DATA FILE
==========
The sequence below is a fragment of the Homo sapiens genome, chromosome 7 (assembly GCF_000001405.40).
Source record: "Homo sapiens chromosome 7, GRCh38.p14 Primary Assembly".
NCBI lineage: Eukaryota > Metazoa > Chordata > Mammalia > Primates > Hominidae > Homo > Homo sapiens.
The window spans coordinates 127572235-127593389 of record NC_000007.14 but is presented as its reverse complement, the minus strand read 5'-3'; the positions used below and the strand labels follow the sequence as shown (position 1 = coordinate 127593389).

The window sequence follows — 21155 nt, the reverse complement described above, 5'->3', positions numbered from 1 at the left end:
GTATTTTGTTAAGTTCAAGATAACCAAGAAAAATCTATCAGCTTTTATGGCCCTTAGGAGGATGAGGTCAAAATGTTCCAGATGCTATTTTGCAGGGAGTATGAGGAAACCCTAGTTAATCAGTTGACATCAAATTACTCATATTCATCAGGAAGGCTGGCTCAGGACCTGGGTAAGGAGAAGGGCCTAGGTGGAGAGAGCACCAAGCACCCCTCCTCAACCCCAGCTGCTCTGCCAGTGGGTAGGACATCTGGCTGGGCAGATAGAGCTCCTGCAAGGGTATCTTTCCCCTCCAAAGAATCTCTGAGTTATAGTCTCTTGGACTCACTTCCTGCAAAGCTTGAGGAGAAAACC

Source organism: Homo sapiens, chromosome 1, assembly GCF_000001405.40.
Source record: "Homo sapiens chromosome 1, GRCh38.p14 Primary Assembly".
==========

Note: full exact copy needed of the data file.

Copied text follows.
The sequence below is a fragment of the Homo sapiens genome, chromosome 7 (assembly GCF_000001405.40).
Source record: "Homo sapiens chromosome 7, GRCh38.p14 Primary Assembly".
NCBI lineage: Eukaryota > Metazoa > Chordata > Mammalia > Primates > Hominidae > Homo > Homo sapiens.
The window spans coordinates 127572235-127593389 of record NC_000007.14 but is presented as its reverse complement, the minus strand read 5'-3'; the positions used below and the strand labels follow the sequence as shown (position 1 = coordinate 127593389).

The window sequence follows — 21155 nt, the reverse complement described above, 5'->3', positions numbered from 1 at the left end:
GTATTTTGTTAAGTTCAAGATAACCAAGAAAAATCTATCAGCTTTTATGGCCCTTAGGAGGATGAGGTCAAAATGTTCCAGATGCTATTTTGCAGGGAGTATGAGGAAACCCTAGTTAATCAGTTGACATCAAATTACTCATATTCATCAGGAAGGCTGGCTCAGGACCTGGGTAAGGAGAAGGGCCTAGGTGGAGAGAGCACCAAGCACCCCTCCTCAACCCCAGCTGCTCTGCCAGTGGGTAGGACATCTGGCTGGGCAGATAGAGCTCCTGCAAGGGTATCTTTCCCCTCCAAAGAATCTCTGAGTTATAGTCTCTTGGACTCACTTCCTGCAAAGCTTGAGGAGAAAACC

Source organism: Homo sapiens, chromosome 1, assembly GCF_000001405.40.
Source record: "Homo sapiens chromosome 1, GRCh38.p14 Primary Assembly".